In the two new studies, ‘a healthy Nordic diet’ includes whole grains, rapeseed oil, berries, fruits, vegetables, fish, nuts and low-fat dairy products of Nordic origin. (Photo: <a href=" http://www.shutterstock.com/" target="_blank">Shutterstock</a>)
In the two new studies, ‘a healthy Nordic diet’ includes whole grains, rapeseed oil, berries, fruits, vegetables, fish, nuts and low-fat dairy products of Nordic origin. (Photo: Shutterstock)

Nordic diet lowers cholesterol – even without weight loss

A healthy Nordic diet lowers the bad cholesterol even for those who do not lose weight.

Published

When eating a healthy Nordic diet, blood pressure and the bad cholesterol are reduced in relation to the good cholesterol, compared to an average Nordic diet, two new studies show. This also applied to participants who did not lose weight during the process.

”We wanted to make sure that the results came directly from the diet. It would have been difficult to tell if the patients lost weight during the experiment, because we wouldn’t know whether it was the weight loss or the diet that caused the positive results,” says Professor Kjeld Hermansen, of the Department of Clinical Medicine at Aarhus University, Denmark.

Separating weight loss from the diet in a study like this is a good idea, according to Marit Eika Jørgensen, the head of Clinical Epidemiology at the Steno Diabetes Center, which carries out research into the prevention and treatment of diabetes:

“In the real world, diet and weight loss are not separated, but if the objective is to study the effect of the diet alone, I would say that this method strengthens the findings,” she says.

The healthy Nordic diet had a positive short-term effect, but it is difficult to say anything about the long-term effect.

Kjeld Hermansen

In the study, subjects were randomised to either a healthy Nordic diet or a control diet. A healthy Nordic diet embraced whole grains, rapeseed oil, berries, fruits, vegetables, fish, nuts and low-fat dairy products of Nordic origin.

The mean nutrient intake in the Nordic countries formed the control diet, embracing wheat products, dairy fat-based spread and a lower intake of fruits, vegetables and fish. Ambulatory blood pressure was monitored and urine samples were taken throughout the experiment.

It turned out that the ‘bad’ cholesterol (also known as low-density lipoprotein, or LDL), which is associated with atherosclerosis, decreased in the group that ate a healthy Nordic diet. At the same time, a sub-study showed that the blood pressure also decreased in this group.

Good news for those at risk of type 2 diabetes

It appears that overweight people who are at risk of developing cardiovascular disease or type 2 diabetes would benefit greatly from eating a healthy Nordic diet:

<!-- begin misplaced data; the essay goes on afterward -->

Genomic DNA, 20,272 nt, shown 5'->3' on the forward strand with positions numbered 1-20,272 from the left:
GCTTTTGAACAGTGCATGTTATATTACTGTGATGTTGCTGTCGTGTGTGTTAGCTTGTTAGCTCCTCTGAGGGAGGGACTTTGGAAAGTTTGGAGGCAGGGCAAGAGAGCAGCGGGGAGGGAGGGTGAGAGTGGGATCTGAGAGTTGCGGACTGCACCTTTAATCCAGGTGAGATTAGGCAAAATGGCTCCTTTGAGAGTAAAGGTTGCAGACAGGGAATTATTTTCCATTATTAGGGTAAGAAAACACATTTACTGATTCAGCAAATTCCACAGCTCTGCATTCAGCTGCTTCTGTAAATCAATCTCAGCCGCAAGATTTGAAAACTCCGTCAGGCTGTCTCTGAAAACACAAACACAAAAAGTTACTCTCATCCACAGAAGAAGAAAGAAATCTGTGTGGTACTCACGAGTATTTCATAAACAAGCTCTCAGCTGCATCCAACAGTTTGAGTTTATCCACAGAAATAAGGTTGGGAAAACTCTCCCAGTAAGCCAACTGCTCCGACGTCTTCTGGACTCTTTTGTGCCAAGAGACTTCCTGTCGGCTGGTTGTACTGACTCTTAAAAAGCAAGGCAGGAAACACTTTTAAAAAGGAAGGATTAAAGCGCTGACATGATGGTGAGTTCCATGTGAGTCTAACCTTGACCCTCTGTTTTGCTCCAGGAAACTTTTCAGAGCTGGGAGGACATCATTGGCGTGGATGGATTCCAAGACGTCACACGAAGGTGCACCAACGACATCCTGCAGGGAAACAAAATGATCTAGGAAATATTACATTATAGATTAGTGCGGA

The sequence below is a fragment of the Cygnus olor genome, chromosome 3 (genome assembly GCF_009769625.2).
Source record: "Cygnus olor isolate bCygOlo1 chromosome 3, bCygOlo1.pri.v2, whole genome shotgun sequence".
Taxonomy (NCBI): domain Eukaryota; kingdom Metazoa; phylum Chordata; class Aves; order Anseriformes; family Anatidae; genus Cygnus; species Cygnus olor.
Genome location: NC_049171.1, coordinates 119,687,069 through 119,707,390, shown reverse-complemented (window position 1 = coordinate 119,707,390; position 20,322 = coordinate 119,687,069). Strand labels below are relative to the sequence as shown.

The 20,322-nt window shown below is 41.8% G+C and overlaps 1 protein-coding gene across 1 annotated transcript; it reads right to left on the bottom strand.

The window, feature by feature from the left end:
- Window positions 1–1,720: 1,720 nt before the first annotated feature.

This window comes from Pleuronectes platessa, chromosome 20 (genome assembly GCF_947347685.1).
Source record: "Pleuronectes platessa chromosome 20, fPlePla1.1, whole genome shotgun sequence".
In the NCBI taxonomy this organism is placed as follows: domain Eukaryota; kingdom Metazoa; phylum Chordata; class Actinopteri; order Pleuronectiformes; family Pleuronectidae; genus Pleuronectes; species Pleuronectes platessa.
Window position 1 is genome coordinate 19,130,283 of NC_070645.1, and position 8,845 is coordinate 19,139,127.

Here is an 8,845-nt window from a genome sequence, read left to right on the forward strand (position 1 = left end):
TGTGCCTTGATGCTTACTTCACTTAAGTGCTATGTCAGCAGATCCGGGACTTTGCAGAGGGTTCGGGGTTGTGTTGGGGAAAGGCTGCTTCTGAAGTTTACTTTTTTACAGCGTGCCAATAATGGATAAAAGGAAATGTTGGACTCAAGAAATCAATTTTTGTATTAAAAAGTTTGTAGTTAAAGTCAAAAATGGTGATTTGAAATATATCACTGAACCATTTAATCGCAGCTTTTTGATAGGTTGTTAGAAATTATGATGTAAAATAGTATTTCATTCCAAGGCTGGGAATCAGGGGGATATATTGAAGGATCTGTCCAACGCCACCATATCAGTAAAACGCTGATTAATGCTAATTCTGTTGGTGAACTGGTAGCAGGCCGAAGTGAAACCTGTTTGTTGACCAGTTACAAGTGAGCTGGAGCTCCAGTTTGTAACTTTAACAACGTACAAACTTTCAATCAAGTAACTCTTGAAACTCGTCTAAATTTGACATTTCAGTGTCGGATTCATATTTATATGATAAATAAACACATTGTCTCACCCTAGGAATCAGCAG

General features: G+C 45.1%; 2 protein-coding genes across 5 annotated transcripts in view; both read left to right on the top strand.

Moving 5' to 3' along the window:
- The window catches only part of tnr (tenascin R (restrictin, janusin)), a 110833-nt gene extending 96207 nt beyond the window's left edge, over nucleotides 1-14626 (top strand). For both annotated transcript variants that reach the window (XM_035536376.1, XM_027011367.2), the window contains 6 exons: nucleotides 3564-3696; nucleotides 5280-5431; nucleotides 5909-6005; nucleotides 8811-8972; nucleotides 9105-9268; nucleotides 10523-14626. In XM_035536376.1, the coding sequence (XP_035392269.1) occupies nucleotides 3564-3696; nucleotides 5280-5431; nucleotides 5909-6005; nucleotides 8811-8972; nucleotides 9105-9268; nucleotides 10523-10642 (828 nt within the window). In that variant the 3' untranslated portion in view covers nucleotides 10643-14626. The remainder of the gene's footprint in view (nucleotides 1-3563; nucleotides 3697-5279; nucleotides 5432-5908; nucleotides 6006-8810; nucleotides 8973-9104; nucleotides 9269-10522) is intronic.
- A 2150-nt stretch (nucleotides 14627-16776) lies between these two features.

We know that lowering LDL cholesterol levels through medical treatment can decrease the risk of cardiovascular disease by up to 20 percent, so why should that not also apply through diet?

Marit Eika Jørgensen

“What is most important for these people is to improve their cholesterol levels and lower their blood pressure. Fifty percent of those who develop type 2 diabetes suffer from low blood pressure,” says Hermansen.

Even though the total amount of cholesterol did not decrease significantly in the healthy diet group, the ratio between the ‘good’ and the ‘bad’ cholesterol dropped considerably in this group, while in the control group it did not.

“We can therefore conclude that the healthy Nordic diet had a positive short-term effect, but it is difficult to say anything about the long-term effect,” says Hermansen.

According to Jørgensen, who did not take part in the study herself, a lowering of the LDL levels can also have a positive effect on cardiovascular disease – at least when it is lowered through medication:

“We know that lowering LDL cholesterol levels through medical treatment can decrease the risk of cardiovascular disease by up to 20 percent, so why should that not also apply through diet?” she says.

Hermansen does not believe that anything can yet be said with certainty about whether the LDL levels would have dropped with some other healthy diet.

Dropouts in ‘unhealthy’ group

Conducting a similar study over a prolonged period can be difficult, he says:

”It is expensive and difficult to carry out diet studies over extended periods when you want the participants to stick to a specific diet.”

This problem manifested itself in that several members of the control group dropped out. The study started out with 104 people who at a healthy Nordic diet and 96 people in the control group. Over the 24-week course of the experiment, eight dropped out of the intervention group and no less than 26 from the control group.

Hermansen does not, however, believe that this has affected the results, as the remaining number of participants was sufficient to complete the study.

-------------------------

Read the Danish version of this article at videnskab.dk

Scientific links

External links

Related content